Mark Bertolini Aetna CEO Mark Bertolini testifies on Capitol Hill in Washington, before the House Judiciary Committee hearing: "Healthy Competition? An Examination of the Proposed Health Insurance Mergers and the Consequent Impact on CompetitionHealth Insurance Merger, Washington, USA

Mark Bertolini used to think he had all the answers. After all, the former chief executive of health insurance giant Aetna was Ivy League-educated, graduated top of his class in finance and had proven himself over time as a serious player in the business world.

For him, it was just a matter of playing a waiting game until all of his coworkers and subordinates came to the natural conclusion that he was right.

“I would play these mental games in my head where I would say ‘OK, what kind of questions can I ask these people to come to the answer that I already know is the right one’ and I would get frustrated,” he told WWD.

Bertolini worked this way for years until he had a rude awakening when his boss at the time suggested it might be beneficial for him to actually listen to opposing views before getting frustrated and then formulate a few questions as a result of those answers and get even better information.

While it doesn’t sound like much of a stretch, this one suggestion turned his view of leadership on its head and triggered him to slowly change the way he worked, moving further and further from the top-down level of authority he had diligently followed as he climbed up the career ladder.

“I went from a person who, 100 percent of the time, thought I had all the right answers to a person who knows that probably only 40 percent of the time do I have the right answers and they’re probably not totally well-formed anyway,” he said. “What I learned over that time is it’s better not to have all the answers.”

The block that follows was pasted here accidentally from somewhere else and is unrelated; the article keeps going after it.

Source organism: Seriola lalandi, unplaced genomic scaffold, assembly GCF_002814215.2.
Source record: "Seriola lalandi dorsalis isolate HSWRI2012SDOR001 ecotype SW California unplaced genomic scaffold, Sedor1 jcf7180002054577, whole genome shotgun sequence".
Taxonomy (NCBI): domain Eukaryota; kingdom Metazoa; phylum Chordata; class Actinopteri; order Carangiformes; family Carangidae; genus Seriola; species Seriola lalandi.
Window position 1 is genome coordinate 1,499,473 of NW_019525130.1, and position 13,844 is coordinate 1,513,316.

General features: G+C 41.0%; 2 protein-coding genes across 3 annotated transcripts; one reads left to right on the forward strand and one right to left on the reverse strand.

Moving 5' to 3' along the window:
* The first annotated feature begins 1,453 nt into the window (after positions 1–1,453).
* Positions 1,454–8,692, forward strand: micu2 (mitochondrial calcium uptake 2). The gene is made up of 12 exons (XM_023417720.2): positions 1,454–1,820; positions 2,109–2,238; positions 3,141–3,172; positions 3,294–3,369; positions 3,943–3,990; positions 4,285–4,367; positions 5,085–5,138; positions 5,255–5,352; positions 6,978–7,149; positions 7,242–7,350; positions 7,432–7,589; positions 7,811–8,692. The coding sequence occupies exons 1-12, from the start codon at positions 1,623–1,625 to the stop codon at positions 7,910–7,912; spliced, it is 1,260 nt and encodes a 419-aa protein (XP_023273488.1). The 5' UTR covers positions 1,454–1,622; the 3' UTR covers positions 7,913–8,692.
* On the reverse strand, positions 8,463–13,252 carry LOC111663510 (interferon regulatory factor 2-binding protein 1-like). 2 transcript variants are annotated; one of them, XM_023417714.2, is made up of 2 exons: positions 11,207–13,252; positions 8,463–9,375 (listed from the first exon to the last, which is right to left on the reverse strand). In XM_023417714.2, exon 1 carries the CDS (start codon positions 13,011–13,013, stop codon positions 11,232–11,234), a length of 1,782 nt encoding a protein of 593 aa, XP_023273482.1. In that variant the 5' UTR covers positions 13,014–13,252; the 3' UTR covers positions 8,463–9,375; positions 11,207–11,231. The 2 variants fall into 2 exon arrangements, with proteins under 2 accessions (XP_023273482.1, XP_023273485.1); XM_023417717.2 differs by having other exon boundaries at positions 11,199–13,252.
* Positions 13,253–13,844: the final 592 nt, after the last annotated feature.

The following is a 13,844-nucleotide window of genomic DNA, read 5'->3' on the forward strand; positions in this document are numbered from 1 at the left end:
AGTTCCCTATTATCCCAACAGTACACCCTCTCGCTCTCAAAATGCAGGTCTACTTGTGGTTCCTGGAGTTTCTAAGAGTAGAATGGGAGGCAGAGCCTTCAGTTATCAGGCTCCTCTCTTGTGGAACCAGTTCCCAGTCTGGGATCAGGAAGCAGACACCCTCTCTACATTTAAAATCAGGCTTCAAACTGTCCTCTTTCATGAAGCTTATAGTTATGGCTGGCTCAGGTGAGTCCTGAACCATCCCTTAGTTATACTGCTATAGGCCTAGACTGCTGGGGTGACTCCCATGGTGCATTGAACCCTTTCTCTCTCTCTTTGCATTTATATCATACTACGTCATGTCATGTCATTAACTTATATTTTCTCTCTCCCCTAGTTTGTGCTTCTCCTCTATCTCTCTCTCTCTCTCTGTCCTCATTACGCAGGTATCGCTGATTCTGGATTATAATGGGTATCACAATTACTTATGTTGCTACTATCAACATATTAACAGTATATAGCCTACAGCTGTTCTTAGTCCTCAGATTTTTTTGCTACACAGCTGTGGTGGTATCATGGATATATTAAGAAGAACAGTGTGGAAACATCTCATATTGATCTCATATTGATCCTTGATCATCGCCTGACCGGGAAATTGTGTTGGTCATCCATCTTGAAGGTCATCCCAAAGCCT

This is the mantra through which he ran Aetna as chief executive officer from 2010 to 2018, when it was acquired by CVS for close to $70 billion, as detailed in his new book “Mission-Driven Leadership: My Journey as a Radical Capitalist.”

Bertolini took a leap of faith to trust Aetna’s frontline workers, who receive around 20,000 calls per hour, giving them more responsibility to make decisions so they could respond quickly and efficiently to customers despite facing pushback from several of hi executives.

He also realized that in some cases, the only way Aetna could design the right policies was by trusting people on the ground who understood the issues, such as the needs of one city looking nothing like the needs of another. That was particularly the case in parts of Appalachia, which have been devastated by opioids.

“The old management model — in which you follow the rules, curb your individuality, and get your paycheck — no longer works. We don’t have a talent problem in this country. We have a corporate culture problem that prizes obedience over creativity and repetition over fulfillment, and our workforce, particularly Millennials, raised in the digital age, will no longer accept that. What they will accept is the trust model,” he wrote in his book.

“My goal is to stand back and let the company work, and that’s hard for operators like me. But I’ve reached the point where I’m ready to stop requiring many of the traditional oversight tasks, even reviewing expense reports.”

That’s not to say mistakes weren’t and won’t be made along the road, but according to Bertolini, it’s all part of the process. He even let some of his senior staff launch a product that he knew would struggle. When it did, the company took a $40 million charge.

He let them do it because he thought it was important for them to learn from their own mistakes. They subsequently fixed it, creating an improved product, which is now one of the company’s best-sellers. As a result of this experiment, Aetna sets aside about $300 million each year as a contingency for just those kinds of setbacks.

“I know I can fix a problem in five minutes. It’s not because I’m smarter. It’s because I’ve been through it — but now the organization has to learn so other leaders can absorb the lessons and pass them on to the next generation,” he wrote.

“In placing greater trust in executives or managers, I’m not suggesting that the inmates run the asylum. I get heavily involved on specific problems when I have to. Trust is essential, but so too are verification, controls, a strong senior team and vigilance.”

With the United States’ unemployment rate hovering at an extremely tight 3.7 percent, Bertolini believes trusting your staff is more important than ever when they have so many options of where to work.

“You need to treat employees a lot differently. You need to make them feel like they’re a part of a growing and thriving organization, and that’s the balance we’ve missed is that shift as business leaders,” he said.

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